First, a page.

Jeanette: How usable the survey is? I’m not sure. I think that there was components to it that I felt like need to be pulled out specifically around things like you said. There were more quantifiable, like the use of video conferencing. Seeing that, I mean, Zoom is  like the most used video conferencing tool. Which I think is somewhat fascinating, given that there are tools out there that have been created for education but are not being used. I thought that was interesting. I think they use of textbook or online courses and or the lack of use of those, especially in the case where here’s some instructional design. In most cases, instructional designed courses with content. Universities weren’t necessarily looking at them to use them online. I thought those things were really interesting to me. I do hope that there is now some more teacher training [00:11:00] and professor training in terms of how to conduct classes, both in-person and online that haven’t happened for a lot of disciplines. We don’t do that in higher education. I think it’s something that’s been needed for a long time. I think this hopefully will push a lot of instructors to look for that. I do want to make a point that I don’t think instructors in almost any case, there’s going to be these outliers. I think everyone wants to teach as well as they can. I think that push to online create a lot of self reflection, which is also a tenant of educational planning, is that you reflect on your teaching. I think that’s maybe the best thing that’s happened out of this, is that there’s been some self reflection on instruction and pedagogy that maybe wasn’t happening.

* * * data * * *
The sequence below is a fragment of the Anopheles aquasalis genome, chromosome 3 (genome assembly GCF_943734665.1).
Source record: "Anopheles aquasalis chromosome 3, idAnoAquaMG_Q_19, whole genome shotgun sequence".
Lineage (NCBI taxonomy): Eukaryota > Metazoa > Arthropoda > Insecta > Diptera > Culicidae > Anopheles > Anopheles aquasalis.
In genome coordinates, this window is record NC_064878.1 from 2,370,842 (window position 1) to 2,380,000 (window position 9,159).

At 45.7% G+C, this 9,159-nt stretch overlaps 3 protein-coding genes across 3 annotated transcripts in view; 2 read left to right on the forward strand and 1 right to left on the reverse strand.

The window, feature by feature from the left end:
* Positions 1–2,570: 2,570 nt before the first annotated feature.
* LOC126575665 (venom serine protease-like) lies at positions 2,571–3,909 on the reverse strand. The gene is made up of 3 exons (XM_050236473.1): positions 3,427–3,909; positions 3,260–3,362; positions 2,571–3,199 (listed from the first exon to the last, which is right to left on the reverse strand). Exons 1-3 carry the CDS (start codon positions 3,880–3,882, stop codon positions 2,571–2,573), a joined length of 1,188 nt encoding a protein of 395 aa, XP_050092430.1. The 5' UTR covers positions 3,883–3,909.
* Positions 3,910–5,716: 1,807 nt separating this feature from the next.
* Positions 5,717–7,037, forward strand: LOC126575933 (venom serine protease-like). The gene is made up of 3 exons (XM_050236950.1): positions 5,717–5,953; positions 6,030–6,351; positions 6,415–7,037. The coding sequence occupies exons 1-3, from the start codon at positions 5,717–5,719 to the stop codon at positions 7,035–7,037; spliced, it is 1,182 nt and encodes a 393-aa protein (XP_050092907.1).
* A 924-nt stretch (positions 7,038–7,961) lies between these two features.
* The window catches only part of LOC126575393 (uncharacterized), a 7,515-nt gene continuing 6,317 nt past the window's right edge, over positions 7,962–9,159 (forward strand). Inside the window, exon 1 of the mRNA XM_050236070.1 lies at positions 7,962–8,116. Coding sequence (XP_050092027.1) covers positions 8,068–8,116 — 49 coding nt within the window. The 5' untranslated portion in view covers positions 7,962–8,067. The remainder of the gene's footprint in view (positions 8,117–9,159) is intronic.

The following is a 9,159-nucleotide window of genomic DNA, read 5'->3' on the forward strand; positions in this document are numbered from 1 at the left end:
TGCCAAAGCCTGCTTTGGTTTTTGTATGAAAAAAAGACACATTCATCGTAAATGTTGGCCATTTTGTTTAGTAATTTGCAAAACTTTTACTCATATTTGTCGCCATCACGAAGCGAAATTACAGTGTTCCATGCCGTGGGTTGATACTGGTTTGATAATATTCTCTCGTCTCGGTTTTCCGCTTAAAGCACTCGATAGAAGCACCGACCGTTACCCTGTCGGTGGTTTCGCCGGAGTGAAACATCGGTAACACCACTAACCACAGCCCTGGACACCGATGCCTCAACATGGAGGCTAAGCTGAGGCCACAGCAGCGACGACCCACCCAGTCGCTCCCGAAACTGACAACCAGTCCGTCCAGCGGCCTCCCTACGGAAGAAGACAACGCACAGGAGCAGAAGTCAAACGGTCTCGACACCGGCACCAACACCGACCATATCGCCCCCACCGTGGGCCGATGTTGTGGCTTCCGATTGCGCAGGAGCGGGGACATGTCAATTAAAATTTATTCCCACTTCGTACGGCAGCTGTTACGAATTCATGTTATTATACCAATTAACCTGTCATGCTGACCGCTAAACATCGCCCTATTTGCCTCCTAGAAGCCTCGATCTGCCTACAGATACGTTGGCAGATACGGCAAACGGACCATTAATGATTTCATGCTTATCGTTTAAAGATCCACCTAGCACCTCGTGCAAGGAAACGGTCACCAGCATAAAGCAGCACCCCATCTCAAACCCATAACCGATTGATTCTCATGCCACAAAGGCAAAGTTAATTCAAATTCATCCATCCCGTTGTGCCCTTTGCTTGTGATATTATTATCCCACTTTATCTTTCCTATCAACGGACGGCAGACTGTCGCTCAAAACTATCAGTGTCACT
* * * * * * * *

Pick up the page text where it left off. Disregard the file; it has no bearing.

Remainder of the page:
Phil: How do you guys take if you’re sort of getting into self reflection and moving forward? If you start looking at figure 10 and beyond, campus [00:12:00] faculty attitudes towards online learning after the pivot to remote teaching. This goes against a lot of the narrative that you see in coverage, which is the popular narrative is now that so many teachers have seen remote teaching, they’re even more against online in general. In figure 10, this shows at least the interpretation second hand is that faculty are very positive or somewhat positive in improving their attitude towards online learning after this. They have a better understanding of what’s involved and what’s possible. This gets back to the point of how much weight do we put to this type of finding? What it’s saying is it implies that this will improve online learning moving forward and more faculty are aware and have a more positive attitude about what can happen. How much weight do you put on this [00:13:00] type of finding particularly and figure 10 and then figure 11 gets into the student attitude.